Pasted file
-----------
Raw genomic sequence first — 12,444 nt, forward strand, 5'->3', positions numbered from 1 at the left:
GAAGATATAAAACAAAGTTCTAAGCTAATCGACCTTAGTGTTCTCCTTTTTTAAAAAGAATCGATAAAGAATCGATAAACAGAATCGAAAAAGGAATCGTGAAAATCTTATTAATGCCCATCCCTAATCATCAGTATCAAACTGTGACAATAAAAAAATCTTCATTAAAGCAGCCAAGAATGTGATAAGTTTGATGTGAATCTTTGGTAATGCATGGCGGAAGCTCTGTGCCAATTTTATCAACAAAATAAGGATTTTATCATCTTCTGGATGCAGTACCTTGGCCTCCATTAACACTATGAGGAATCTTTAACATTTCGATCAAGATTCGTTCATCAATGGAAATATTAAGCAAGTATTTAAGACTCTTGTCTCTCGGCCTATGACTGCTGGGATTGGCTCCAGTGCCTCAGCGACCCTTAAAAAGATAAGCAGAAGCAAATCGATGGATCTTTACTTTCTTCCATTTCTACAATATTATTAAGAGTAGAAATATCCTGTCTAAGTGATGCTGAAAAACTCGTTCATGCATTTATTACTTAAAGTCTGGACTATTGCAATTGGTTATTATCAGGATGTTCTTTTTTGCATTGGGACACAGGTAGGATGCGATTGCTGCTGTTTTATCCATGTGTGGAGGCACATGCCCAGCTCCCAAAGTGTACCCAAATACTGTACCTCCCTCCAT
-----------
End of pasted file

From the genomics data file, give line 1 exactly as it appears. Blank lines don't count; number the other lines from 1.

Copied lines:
Raw genomic sequence first — 12,444 nt, forward strand, 5'->3', positions numbered from 1 at the left: